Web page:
chapter
16 Pages

Access to the Legal System in Historical Perspective

ByJerold S. Auerbach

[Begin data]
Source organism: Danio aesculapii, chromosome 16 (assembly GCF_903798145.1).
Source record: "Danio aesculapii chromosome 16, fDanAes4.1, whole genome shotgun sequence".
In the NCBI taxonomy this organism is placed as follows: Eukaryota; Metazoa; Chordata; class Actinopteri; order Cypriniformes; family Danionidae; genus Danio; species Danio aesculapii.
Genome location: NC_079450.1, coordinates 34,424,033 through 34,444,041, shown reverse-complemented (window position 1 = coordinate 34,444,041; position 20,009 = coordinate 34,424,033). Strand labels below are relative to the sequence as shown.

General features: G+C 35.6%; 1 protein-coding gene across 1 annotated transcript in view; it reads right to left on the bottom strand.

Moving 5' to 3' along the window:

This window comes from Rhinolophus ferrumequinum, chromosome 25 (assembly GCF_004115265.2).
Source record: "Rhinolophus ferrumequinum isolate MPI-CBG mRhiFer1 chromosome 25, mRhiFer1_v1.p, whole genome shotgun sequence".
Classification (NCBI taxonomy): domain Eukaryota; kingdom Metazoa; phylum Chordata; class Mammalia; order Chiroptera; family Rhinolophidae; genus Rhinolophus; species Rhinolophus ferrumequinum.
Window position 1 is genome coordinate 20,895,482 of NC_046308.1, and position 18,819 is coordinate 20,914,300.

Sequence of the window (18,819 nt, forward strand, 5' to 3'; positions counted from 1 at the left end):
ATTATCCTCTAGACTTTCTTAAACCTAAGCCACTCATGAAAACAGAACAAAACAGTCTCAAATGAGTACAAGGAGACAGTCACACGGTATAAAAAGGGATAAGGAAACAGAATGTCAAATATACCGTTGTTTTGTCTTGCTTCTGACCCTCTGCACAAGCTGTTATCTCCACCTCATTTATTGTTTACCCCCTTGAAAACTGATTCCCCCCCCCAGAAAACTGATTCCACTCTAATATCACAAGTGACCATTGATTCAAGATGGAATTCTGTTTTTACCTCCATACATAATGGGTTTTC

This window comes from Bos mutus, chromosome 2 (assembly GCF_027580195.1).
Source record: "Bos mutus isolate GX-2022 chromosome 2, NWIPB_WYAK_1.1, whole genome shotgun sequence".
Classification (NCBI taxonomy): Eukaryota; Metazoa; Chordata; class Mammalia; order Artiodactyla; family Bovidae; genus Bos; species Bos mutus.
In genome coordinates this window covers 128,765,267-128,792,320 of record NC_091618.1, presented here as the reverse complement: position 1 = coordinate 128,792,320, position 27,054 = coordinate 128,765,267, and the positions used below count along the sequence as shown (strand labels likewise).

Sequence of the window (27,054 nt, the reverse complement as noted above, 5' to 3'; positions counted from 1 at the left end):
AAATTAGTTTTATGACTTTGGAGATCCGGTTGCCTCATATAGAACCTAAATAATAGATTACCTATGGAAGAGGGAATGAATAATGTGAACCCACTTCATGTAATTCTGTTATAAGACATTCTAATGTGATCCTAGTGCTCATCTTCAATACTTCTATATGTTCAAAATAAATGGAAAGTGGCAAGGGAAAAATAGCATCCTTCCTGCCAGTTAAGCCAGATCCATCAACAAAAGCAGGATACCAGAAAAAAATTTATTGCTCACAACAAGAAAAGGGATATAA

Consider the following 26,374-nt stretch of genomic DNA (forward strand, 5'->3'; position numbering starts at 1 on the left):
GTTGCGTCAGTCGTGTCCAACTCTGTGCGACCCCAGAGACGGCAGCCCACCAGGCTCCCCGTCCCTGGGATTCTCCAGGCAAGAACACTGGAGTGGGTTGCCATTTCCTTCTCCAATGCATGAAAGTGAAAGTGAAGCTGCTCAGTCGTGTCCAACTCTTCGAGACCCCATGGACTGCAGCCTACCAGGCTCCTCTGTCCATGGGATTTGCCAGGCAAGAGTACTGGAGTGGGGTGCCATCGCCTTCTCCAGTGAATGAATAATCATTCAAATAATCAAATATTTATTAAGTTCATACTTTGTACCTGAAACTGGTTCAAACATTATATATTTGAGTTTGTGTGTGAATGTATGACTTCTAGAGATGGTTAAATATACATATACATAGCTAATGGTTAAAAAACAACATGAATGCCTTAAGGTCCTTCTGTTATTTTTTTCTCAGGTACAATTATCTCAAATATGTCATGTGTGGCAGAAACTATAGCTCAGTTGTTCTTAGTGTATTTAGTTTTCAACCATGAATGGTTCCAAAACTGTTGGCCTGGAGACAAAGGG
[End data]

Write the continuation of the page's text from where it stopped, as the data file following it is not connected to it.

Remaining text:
Lawyers and laymen alike must be persuaded that law embodies reason not will; and that it is a mysterious science inaccessible to the uninitiated. The confrontation between new professionals and an old profession can be illuminated by some historical understanding. Legal ethics committees should include lawyers who are not members of the ABA, as well as non lawyers who can view legal ethics from a perspective broader than that of the entrepreneurs of the law. There can be no doubt that many law schools, particularly in the South, long discriminated against blacks. When bar associations came to consider the adoption of Canons of Ethics, the propriety of contingent fees occupied a central place in their deliberations. Members of the ABA voted for court supervision of contingent fees, but not for other fees that lawyers earned. The ethical crusade that produced the canons and the special concern for contingent fees concealed class and ethnic hostility.